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Making Health Department exempt from efficiency savings will not ease health strains.

9 November, 2009 - by Michelle O'Neill


Sinn Féin MLA and deputy chair of the Health Committee in the Assembly, Michelle O’Neill has stated that confronting strains on the health budget will be met by targeting inefficiencies that are away from frontline services and opening up an all Ireland health system, not by making the Health department exempt from efficiency savings.

Speaking following an ammendment being forwarded for todays Sinn Féin motion which calls for the health department to be excempt from the effeciency savings Sinn Féin spokesperson on Health, Michelle O’Neill MLA said:

“The amendment assumes that there can never be any efficiency savings made within the health service which is clearly misleading, all Executive departments are duty bound to ensure services are delivered in an efficient manner.

“Efficiency means more resources are made available for services to the public including frontline health services.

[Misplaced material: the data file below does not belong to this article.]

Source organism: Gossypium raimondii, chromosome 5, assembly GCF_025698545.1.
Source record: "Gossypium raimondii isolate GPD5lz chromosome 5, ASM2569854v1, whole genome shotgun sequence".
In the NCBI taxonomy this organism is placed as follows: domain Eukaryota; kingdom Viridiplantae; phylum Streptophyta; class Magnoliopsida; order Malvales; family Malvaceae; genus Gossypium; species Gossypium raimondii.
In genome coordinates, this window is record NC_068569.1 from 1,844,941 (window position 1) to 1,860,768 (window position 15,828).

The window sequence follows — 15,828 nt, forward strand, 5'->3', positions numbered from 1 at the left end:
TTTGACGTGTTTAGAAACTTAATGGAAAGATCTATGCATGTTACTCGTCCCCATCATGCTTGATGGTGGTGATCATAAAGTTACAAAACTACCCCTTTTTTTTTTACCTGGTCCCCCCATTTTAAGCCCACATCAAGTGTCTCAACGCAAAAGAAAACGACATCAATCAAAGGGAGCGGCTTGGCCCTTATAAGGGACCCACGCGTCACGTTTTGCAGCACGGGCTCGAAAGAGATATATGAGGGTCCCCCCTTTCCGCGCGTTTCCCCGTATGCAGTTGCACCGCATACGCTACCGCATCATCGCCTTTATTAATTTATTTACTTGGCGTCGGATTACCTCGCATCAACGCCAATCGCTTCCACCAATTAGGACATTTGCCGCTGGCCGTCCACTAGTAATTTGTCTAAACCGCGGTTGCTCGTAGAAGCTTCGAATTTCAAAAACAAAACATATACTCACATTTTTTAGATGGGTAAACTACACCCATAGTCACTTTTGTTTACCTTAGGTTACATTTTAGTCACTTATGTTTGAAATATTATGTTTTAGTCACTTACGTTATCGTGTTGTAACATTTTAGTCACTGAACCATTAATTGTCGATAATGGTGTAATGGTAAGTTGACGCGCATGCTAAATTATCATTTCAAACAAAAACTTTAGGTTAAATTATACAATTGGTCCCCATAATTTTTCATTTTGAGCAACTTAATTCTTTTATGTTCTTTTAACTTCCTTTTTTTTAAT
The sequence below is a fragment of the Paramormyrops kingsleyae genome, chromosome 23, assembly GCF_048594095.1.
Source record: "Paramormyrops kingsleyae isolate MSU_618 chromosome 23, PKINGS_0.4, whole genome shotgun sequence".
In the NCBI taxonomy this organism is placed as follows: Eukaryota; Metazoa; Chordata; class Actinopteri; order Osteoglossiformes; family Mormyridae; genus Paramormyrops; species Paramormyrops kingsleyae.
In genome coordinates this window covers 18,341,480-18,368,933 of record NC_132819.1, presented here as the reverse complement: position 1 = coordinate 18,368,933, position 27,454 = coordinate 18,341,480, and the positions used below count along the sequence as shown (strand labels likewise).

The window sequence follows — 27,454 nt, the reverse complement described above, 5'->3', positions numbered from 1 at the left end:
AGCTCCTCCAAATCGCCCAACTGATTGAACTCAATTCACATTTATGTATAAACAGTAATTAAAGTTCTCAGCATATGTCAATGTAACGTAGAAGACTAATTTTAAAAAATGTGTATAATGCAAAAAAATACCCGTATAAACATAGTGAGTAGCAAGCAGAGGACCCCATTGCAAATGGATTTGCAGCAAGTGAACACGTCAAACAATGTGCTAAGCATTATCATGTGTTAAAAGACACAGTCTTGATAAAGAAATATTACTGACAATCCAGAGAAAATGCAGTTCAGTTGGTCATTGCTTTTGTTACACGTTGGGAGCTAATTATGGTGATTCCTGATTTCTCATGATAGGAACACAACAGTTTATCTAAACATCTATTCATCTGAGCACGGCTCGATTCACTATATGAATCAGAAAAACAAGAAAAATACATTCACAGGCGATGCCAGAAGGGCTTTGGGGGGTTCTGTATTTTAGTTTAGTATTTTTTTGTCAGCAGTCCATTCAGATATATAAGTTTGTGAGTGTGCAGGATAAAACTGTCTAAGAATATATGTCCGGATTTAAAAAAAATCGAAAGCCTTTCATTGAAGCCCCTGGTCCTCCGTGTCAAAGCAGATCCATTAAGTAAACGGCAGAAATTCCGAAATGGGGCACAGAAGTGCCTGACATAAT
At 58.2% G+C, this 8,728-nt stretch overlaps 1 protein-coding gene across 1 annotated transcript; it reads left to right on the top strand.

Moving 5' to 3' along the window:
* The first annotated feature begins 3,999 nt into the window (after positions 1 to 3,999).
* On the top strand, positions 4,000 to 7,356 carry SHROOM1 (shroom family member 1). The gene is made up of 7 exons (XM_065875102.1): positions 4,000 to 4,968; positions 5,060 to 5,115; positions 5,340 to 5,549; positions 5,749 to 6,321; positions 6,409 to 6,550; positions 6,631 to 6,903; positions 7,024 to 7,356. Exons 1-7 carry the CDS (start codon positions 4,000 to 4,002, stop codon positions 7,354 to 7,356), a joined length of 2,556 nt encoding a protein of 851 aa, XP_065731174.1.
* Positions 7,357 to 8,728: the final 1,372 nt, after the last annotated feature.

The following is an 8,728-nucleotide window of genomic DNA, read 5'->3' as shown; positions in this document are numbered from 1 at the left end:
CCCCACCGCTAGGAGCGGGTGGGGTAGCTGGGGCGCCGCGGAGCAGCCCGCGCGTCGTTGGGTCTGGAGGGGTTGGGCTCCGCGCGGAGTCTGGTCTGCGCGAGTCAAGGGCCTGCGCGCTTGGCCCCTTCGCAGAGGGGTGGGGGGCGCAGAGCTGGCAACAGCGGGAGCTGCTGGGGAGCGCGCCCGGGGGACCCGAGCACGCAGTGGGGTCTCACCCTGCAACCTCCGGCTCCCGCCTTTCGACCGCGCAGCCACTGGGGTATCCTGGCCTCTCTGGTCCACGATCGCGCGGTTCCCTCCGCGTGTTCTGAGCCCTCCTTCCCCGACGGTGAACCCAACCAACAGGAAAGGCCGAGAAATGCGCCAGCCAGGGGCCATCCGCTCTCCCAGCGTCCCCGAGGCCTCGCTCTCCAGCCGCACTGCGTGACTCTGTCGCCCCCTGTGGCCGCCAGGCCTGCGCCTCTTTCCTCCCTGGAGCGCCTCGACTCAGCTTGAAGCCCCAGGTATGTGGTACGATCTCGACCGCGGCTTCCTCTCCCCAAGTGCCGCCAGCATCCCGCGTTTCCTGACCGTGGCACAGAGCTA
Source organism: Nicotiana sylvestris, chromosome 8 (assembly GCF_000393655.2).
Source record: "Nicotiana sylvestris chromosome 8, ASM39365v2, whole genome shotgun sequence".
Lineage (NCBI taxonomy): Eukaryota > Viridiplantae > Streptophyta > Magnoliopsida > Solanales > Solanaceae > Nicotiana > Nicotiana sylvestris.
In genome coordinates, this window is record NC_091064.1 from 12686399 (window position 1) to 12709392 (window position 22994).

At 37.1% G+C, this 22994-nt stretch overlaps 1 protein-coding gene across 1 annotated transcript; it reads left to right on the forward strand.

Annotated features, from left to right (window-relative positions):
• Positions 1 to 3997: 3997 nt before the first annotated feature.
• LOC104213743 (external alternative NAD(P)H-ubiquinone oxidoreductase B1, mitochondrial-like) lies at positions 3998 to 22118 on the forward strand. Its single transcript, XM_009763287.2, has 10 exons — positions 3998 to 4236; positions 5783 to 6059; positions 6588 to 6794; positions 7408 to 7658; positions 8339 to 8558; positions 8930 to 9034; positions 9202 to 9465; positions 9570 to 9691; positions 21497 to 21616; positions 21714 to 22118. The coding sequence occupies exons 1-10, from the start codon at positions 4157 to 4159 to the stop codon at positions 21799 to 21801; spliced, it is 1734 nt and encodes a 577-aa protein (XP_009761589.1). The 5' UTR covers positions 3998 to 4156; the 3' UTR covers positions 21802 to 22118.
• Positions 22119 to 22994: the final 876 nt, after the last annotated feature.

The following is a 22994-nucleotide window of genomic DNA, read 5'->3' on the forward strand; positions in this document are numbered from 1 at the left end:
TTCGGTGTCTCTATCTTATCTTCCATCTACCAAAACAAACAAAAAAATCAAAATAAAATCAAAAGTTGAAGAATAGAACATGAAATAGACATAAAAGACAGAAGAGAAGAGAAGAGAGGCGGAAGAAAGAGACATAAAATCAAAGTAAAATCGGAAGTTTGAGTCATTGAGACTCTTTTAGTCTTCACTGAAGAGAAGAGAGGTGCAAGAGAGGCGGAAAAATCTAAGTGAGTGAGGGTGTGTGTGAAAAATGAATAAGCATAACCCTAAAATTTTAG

“Sinn Féin acknowledges that health does have financial pressures, we supported in our response to the Executive Budget a call for more resources being made available to health, when available.

“To exempt health from efficiency measures means other departments have to re-double their efforts which in fact means a cut to public services elsewhere.

“Are the sponsors of the amendment suggesting the way to promote good health is to cut back for example  on education, cut new housing, cut back on investment in community projects and road safety and public transport.

“All these services promote good health and inclusion which in turn lessens the demand on the Health service, if we follow the logic of the argument that health is about simply treating the ill then we as a society will never reverse the high levels of ill health

“The Investing for Health Strategy introduced by former health Minister Bairbre de Brún was a realistic proposal to tackle ill health by confronting poverty, poor housing, social exclusions and unemployment. All these are factors that lead to ill health and until they are tackled the Health Service will continually be under pressure.

 Concluding Mrs O’ Neil said;

“The greatest efficiency saving which could be made is the ending of the running two health services back to back on Island of six million people. The border is a barrier to a truly efficient health service.

“Sinn Féin’s position is clear. We support frontline services and the Investing for Health Strategy. Efficiency savings can be made in a way which protects the health service and frontline jobs.

“The Minister must live up to his promise to protect frontline services and examine what exactly he spends his money on. “

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